I had a friend turn to me this morning who has been really struggling withtrying to break free from substance abuse. I don’t often share my story with those who aren’t in my “inner circle” and even then I am still quite closed off about that part of my life. Why? Because I still feel ashamed for having been there, for the people I hurt, the relationships I destroyed and the lack of understanding I had for those around me, how my attitude was impacting on them. In a nutshell, I didn’t give a fuck about anyone, other than myself. Did I know this atthe time? No! I felt I was still a decent human being with enough cop on to hold my shit together. And publicly I did, with panache, it was those closest to me who suffered. I was the moodiest thing I had ever encountered, how I felt depended (in my eyes) on everyone else’s behaviour around me. If something went wrong? It was NEVER my fault, it was always someone else who had done the thing t outrigger a reaction to get under my skin? It didn’t take much, dirty dishes left around. Laundry piling up. Something as simple as the cap being left off the toothpaste. I was a persnickety headcase and I’m sure at times my loved ones just wanted to catch me and shake me or lock me into a room until the poison ran out of my body so I could be human again. So I could act with empathy and not be hurting those I love.
It’s only in getting clean that I realised the reasons why I did these things… I was hurting immensely which led to the addiction in the first place, as a crutch to help me cope with all the feelings I didn’t want to feel, which is usually the case for the majority that become addicted… they are trying to block out some emotional pain that is pretty much insufferable to deal with while they are sober. The drug or substance doesn’t do anything to fix the problem but it sure helps that switch go off that makes you care a hell of a lot less, and as you slide Dow that slippery slope, more problems arise and rather than addressing them we just continue to take and take to dull the emotions we are feeling and unable to process…
Wevaerevonly recently becoming a nation of “emotionally tolerant”, what I mean by this is that we are allowing people to be expressive in not being ok, not coping, for reaching out and asking for help and rather than ridicule them for weakness, we give them the ultimate pat on the back and encouragement for being so braved as to take the steps towards better mental wellbeing. As a nationality we are slowly realising that by pretending big boys don’t cry and women get hysterical for the simplest reasons. Is quite simply, utter bollox. There is so much pressure to perform on people in today’s society, to be well, to get that education that leads to a successful career, to raise the family, pay the bills, keep a roof over their heads, sort transport, be a good friend/spouse/partner. There is too much emphasis on our younger generation to be perfect. We see this in young girls trying to be asthetically pleasing, we have 12 year olds with a face full of make up so professionally done by themselves they could easily pass for 25 and if they don’t have their countour or eyeliner “on fleek” they are banished to the uncool table. Same with young boys now, striving for asthetic perfection. And I think back to my time as their generation and I realise that I dressed how I wanted, to please nobody but myself, I was that grunge/goth and make-up, well that didn’t enter my vocabulary until my twenties… but I carried a multitude of baggage that was crippling me emotionally and I imagine if I had to feel the need to dress or wear make up to fit in I probably would’ve cracked a lot sooner in my earlier years. What I’m realising is that we are creating a breeding ground for all of these amazing kids to grow up feeling like underachievers, because we are setting an impossible precedent already for them when they are so young…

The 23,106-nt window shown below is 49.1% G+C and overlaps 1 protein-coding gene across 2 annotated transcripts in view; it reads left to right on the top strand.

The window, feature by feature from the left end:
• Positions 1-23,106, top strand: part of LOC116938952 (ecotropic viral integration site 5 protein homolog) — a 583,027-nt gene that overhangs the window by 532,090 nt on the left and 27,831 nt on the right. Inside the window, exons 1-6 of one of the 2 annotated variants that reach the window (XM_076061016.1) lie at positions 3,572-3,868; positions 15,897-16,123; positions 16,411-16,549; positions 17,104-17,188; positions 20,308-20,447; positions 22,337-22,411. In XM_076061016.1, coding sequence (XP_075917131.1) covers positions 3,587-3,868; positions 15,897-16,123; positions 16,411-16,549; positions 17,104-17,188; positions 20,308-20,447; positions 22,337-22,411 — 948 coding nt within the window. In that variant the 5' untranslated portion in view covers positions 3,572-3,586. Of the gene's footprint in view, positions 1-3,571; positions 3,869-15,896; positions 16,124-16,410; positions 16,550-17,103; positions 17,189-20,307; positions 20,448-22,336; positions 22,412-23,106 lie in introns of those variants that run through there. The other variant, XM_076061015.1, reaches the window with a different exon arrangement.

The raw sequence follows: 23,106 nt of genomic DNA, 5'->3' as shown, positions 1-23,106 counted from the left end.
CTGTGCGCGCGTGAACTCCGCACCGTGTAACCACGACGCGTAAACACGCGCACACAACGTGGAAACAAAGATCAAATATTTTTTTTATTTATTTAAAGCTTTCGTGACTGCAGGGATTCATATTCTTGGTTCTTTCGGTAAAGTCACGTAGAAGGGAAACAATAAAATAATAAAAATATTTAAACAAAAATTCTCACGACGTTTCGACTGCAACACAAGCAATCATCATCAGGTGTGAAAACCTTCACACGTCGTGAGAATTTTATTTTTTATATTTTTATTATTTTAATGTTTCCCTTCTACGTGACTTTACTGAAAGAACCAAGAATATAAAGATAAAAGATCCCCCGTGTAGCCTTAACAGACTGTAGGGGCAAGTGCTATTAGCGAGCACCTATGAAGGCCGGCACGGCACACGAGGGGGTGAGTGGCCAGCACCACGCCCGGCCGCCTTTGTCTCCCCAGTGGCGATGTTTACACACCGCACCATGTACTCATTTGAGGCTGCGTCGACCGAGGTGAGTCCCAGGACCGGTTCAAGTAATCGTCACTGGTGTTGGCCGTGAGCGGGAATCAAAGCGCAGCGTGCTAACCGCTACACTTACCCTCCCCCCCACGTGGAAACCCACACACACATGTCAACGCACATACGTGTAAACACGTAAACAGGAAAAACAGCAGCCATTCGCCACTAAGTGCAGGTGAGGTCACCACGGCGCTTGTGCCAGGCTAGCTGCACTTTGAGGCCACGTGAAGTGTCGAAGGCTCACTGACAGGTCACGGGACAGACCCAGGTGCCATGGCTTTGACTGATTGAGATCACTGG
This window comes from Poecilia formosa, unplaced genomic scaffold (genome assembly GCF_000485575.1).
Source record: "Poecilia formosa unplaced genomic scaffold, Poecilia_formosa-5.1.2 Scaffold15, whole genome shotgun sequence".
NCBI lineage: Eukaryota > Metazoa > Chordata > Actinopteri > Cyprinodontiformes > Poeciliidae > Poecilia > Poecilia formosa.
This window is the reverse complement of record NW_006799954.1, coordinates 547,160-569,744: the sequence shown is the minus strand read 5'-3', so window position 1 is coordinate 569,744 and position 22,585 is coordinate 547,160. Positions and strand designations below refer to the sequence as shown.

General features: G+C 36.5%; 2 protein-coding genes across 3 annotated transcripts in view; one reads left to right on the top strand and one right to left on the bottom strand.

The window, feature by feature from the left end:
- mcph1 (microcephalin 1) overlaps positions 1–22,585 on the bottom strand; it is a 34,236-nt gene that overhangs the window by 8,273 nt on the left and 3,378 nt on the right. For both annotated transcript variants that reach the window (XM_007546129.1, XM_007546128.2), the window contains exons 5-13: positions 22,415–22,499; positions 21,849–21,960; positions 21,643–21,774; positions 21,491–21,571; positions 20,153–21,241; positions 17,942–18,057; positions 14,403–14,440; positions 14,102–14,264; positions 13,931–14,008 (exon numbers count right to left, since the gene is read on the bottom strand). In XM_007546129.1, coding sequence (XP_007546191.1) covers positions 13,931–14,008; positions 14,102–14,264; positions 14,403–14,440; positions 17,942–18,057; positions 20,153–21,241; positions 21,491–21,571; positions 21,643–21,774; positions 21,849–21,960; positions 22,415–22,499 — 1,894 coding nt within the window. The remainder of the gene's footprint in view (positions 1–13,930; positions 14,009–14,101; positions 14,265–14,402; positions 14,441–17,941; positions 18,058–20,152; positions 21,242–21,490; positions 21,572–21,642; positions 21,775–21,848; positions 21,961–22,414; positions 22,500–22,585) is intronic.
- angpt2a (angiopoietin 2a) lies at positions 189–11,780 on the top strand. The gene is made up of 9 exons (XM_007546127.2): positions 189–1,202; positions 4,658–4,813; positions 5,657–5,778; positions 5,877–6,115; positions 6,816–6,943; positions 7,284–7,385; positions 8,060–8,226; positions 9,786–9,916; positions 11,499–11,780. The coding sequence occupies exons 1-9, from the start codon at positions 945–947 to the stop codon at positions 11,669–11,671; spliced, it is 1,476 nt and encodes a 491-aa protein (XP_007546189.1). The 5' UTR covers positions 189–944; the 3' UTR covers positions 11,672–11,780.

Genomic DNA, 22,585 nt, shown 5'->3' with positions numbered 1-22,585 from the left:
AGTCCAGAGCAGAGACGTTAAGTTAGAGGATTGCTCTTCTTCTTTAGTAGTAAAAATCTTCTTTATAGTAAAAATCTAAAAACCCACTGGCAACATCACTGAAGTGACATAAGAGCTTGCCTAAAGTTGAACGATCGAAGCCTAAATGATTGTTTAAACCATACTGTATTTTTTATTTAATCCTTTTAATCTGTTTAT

If we don’t nurture them at this early stage they are going to fell the pain that we already as adults are trying to unburden ourselves from. We are creating a future of people who are going to find the need to take some substance be it an antidepressant or illegal street drug to “fix” how they are feeling, so they can feel worthy to exist. All the while not realising that they already ARE good enough, and that without all this pressure to conform maybe they wouldn’t feel the necessity to need that “band-aid substance” to get them through each day. We are teaching them that it’s not ok to feel… but in order for things to improve and for emotional stability we need to be allowing our youth and adults alike the freedom of expression of emotions without any stigma attached to that. That is where the healing begins…